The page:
CinemaScope didn’t just guide content, but also the whole system of codes and cutting that had developed over the preceding decades. It was an oppressive, corporately-mandated style and one doesn’t strain too badly to understand Fritz Lang’s famous quip about it being best suited to photograph snakes and funerals. (As such, it’s quite miraculous that such relatively early CinemaScope attractions as Track of the Cat, River of No Return, and The Egyptian wound up so expressively coherent and whole.)
Fuller obliges and fills many frames of House of Bamboo with characters end-to-end, but he also plays with depth, conceiving the shots as an ongoing action topography rather than just a dramatic clothesline. (It should be noted, too, that early CinemaScope films play rather differently at home, even in letterboxed copies, with many characters looking puny and distant. The full impact can really only be experienced on the big screen.) There’s also a sense of danger about the film—as if kinky crimes are being imposed at the edges of the picture-postcard documentary reality. The slower editing tempo, rather than burying the action, serves to emphasize it. When Robert Ryan bursts into a bathhouse late in the picture and discharges six bullets in seconds, we never cut away, we never flinch. We’re bound to the proscenium. It has no ready parallels in Fuller’s work or crime thrillers generally.
When declaring Fox’s CinemaScope policy in 1953, Zanuck delivered a great line that really only came to fruition with House of Bamboo: “If CinemaScope does nothing else it will force us back into the moving picture business—I mean moving pictures that move.”
A Note on the Short
Before House of Bamboo’s 1955 release, American audiences very rarely saw anything authentically Japanese on screen; Japanese films like Gate of Hell and Seven Samurai were just beginning to circulate in the West. (Fuller was a major fan of the former.) The War had made Japanese culture anathema to American society—not only on the level of individual, private taste, but as a matter of official government policy.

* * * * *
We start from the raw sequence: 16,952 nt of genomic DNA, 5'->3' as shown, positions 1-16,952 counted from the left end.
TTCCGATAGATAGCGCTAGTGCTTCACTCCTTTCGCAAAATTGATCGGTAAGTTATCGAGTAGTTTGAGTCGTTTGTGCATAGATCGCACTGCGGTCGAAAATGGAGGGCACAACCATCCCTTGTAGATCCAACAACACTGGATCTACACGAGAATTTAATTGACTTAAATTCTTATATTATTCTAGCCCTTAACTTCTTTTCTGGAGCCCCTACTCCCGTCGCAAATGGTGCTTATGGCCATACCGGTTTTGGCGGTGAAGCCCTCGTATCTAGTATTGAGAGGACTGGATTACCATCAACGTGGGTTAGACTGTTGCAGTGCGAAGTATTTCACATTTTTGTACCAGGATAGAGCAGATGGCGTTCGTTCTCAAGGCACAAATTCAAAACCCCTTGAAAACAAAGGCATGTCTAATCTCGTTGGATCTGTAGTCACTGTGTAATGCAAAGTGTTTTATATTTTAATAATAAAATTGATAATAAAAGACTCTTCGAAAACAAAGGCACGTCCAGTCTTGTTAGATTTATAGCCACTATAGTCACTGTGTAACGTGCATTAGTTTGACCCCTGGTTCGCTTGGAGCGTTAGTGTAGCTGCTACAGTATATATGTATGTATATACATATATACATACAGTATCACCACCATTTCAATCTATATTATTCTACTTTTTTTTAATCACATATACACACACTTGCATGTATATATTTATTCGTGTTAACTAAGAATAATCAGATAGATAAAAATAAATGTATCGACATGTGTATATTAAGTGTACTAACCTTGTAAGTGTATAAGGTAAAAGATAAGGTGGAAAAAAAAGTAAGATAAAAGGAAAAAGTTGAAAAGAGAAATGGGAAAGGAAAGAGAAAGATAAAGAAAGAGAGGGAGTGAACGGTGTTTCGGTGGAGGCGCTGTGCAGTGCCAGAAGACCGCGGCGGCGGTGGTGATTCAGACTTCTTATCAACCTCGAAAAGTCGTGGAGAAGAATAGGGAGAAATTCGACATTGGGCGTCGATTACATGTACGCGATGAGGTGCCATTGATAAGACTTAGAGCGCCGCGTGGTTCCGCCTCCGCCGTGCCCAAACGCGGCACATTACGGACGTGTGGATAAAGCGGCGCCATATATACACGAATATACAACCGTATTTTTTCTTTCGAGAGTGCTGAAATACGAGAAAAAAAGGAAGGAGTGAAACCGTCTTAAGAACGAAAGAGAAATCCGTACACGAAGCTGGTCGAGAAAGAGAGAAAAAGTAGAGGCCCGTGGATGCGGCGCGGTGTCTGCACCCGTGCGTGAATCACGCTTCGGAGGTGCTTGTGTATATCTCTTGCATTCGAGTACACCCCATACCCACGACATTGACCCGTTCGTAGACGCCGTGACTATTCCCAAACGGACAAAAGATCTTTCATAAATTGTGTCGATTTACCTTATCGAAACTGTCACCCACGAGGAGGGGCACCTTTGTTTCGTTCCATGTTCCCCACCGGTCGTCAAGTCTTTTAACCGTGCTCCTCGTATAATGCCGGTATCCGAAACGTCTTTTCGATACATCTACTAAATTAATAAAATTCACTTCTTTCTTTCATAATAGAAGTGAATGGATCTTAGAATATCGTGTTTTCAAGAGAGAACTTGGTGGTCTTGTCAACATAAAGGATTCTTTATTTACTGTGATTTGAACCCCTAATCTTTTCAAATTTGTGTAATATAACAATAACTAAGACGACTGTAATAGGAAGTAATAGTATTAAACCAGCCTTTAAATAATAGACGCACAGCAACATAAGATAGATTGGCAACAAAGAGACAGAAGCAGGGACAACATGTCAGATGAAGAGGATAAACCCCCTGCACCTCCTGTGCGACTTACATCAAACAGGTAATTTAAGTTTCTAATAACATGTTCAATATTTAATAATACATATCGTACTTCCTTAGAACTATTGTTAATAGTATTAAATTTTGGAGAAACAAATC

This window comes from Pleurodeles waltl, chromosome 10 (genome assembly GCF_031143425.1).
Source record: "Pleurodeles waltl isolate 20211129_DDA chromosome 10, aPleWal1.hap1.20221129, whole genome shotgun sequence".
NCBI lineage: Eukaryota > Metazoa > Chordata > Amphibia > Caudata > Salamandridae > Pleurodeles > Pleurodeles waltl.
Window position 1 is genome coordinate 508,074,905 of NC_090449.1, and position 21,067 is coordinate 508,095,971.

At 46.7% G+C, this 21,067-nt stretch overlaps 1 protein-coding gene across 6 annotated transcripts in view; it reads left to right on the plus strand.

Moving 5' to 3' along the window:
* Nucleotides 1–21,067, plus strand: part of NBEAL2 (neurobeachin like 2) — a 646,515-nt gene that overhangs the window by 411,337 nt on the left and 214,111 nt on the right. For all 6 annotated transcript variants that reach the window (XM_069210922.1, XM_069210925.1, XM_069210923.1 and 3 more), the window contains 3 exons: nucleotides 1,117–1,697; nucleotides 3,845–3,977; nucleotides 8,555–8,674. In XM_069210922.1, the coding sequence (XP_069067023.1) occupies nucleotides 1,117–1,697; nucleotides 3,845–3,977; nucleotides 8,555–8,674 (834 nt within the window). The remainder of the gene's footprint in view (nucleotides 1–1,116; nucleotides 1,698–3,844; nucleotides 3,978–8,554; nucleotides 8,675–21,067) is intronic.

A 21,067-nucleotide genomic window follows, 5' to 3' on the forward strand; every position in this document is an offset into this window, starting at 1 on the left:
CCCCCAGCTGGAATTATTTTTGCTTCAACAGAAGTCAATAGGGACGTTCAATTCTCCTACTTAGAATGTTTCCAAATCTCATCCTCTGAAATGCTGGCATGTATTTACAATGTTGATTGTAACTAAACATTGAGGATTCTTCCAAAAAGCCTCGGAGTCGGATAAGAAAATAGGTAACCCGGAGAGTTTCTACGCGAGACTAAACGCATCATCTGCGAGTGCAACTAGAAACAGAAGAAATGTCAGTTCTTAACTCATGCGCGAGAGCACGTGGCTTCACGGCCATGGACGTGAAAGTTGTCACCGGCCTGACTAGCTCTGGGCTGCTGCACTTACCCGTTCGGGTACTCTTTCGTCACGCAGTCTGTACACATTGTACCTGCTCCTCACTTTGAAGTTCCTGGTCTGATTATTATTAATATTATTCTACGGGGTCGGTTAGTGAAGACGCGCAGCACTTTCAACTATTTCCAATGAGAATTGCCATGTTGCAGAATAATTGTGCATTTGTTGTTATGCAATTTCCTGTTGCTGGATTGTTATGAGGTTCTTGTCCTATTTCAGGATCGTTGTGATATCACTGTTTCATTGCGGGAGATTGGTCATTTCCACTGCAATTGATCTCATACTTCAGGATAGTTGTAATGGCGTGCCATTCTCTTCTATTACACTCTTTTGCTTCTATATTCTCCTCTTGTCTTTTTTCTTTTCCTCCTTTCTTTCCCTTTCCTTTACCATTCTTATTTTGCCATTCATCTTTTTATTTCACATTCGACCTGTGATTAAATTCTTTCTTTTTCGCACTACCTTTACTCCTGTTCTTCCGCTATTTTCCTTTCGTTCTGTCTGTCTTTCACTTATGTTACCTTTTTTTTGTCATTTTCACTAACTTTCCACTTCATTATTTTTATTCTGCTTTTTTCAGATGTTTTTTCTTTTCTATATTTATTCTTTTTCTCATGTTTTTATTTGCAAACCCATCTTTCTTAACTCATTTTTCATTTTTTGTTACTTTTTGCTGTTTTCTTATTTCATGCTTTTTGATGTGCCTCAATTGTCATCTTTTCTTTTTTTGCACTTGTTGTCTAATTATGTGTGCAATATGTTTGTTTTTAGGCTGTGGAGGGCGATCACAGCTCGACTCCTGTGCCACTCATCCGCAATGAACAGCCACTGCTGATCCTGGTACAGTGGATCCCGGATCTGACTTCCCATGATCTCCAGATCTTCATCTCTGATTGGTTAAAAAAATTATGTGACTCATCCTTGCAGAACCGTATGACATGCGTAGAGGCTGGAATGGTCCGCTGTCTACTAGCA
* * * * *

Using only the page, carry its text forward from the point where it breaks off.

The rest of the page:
The short we’re showing before House of Bamboo is perhaps the definitive example of that. “My Japan,” produced by the Office of War Information, is the kind of film that demands an introduction. This propaganda film purports to show one Japanese man’s view of his home country. Suffice it to say, the U.S. Army didn’t send a film crew to Tokyo or ask a real Japanese man his opinion—they plundered shots from Japanese newsreels they had confiscated. They added narration and an introduction that strikes us today, correctly, as racist. The white man in yellow face slurs his speech and makes other half-assed attempts to appear Japanese. He offers a tour of Japan that demonstrates the country’s beauty and its vulnerabilities. His belligerent tone is supposed to incite young American recruits to kill the Japs.
Suffice it to say, we live in a different society today and we’re not trying to incite anyone to firebomb Tokyo. So why show “My Japan” at all? For one thing, it’s an essential preamble to a film like House of Bamboo—it may well have been the only thing about Japan that the average American had seen on screen hitherto. The friction between these cherry-blossom fantasies and Japan as a real, living society is central to House of Bamboo and “My Japan” is a major cinematic source of those racially-tinged, preconceived notions. It’s also the kind of film that would have informed a GI’s idea of Japan—perhaps Robert Stack’s character in House of Bamboo saw it at his induction center before being shipped off during the War.
Finally, “My Japan” is not the work of a private bigot or a studio hoping to cash in on broad caricatures; it’s a film that was made with American tax dollars. It’s the uncomfortable expression of official government policy and, as such, it’s something that we suppress at our own peril. We like showing movies, but, as our mission says, we like showing them in context. Sometimes that context is ugly, but we think it makes the achievement of House of Bamboo all the more impressive.
The Northwest Chicago Film Society will be screening “My Japan” and House of Bamboo at the Portage Theater on Wednesday, July 18 as part of its Classic Film Series. Please see our current calendar for more information. House of Bamboo is a brand-new and utterly gorgeous 35mm print from Criterion Pictures USA. Special thanks to Brian Block. “My Japan” is showing in a vintage 16mm from a private collection.